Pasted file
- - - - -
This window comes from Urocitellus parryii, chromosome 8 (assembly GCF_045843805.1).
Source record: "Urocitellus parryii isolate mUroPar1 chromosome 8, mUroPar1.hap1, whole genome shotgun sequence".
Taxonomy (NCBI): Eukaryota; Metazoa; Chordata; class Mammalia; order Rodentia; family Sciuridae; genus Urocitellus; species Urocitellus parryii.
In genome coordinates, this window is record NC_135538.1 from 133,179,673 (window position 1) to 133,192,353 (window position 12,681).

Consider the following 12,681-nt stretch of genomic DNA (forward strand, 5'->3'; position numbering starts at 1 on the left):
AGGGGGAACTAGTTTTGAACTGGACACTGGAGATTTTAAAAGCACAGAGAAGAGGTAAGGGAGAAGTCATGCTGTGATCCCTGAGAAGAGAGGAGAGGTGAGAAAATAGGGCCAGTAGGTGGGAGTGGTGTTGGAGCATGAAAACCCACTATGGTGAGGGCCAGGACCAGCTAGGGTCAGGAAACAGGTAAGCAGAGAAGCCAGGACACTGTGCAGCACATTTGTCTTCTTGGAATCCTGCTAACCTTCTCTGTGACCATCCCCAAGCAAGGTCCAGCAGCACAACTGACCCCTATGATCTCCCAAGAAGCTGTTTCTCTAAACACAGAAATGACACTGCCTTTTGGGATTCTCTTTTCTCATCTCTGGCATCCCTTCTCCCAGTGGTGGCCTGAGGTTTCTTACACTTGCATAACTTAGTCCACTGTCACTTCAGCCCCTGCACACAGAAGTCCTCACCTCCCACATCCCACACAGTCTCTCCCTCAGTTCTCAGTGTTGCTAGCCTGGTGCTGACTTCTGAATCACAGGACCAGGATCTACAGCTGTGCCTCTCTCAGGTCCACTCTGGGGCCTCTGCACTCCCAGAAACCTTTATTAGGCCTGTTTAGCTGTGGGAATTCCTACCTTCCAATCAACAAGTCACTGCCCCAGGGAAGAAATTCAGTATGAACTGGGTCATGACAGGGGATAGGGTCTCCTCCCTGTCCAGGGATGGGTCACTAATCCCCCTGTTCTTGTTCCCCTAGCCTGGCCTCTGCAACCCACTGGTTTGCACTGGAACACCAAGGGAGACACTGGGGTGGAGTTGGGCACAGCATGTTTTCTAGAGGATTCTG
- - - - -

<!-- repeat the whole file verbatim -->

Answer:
This window comes from Urocitellus parryii, chromosome 8 (assembly GCF_045843805.1).
Source record: "Urocitellus parryii isolate mUroPar1 chromosome 8, mUroPar1.hap1, whole genome shotgun sequence".
Taxonomy (NCBI): Eukaryota; Metazoa; Chordata; class Mammalia; order Rodentia; family Sciuridae; genus Urocitellus; species Urocitellus parryii.
In genome coordinates, this window is record NC_135538.1 from 133,179,673 (window position 1) to 133,192,353 (window position 12,681).

Consider the following 12,681-nt stretch of genomic DNA (forward strand, 5'->3'; position numbering starts at 1 on the left):
AGGGGGAACTAGTTTTGAACTGGACACTGGAGATTTTAAAAGCACAGAGAAGAGGTAAGGGAGAAGTCATGCTGTGATCCCTGAGAAGAGAGGAGAGGTGAGAAAATAGGGCCAGTAGGTGGGAGTGGTGTTGGAGCATGAAAACCCACTATGGTGAGGGCCAGGACCAGCTAGGGTCAGGAAACAGGTAAGCAGAGAAGCCAGGACACTGTGCAGCACATTTGTCTTCTTGGAATCCTGCTAACCTTCTCTGTGACCATCCCCAAGCAAGGTCCAGCAGCACAACTGACCCCTATGATCTCCCAAGAAGCTGTTTCTCTAAACACAGAAATGACACTGCCTTTTGGGATTCTCTTTTCTCATCTCTGGCATCCCTTCTCCCAGTGGTGGCCTGAGGTTTCTTACACTTGCATAACTTAGTCCACTGTCACTTCAGCCCCTGCACACAGAAGTCCTCACCTCCCACATCCCACACAGTCTCTCCCTCAGTTCTCAGTGTTGCTAGCCTGGTGCTGACTTCTGAATCACAGGACCAGGATCTACAGCTGTGCCTCTCTCAGGTCCACTCTGGGGCCTCTGCACTCCCAGAAACCTTTATTAGGCCTGTTTAGCTGTGGGAATTCCTACCTTCCAATCAACAAGTCACTGCCCCAGGGAAGAAATTCAGTATGAACTGGGTCATGACAGGGGATAGGGTCTCCTCCCTGTCCAGGGATGGGTCACTAATCCCCCTGTTCTTGTTCCCCTAGCCTGGCCTCTGCAACCCACTGGTTTGCACTGGAACACCAAGGGAGACACTGGGGTGGAGTTGGGCACAGCATGTTTTCTAGAGGATTCTG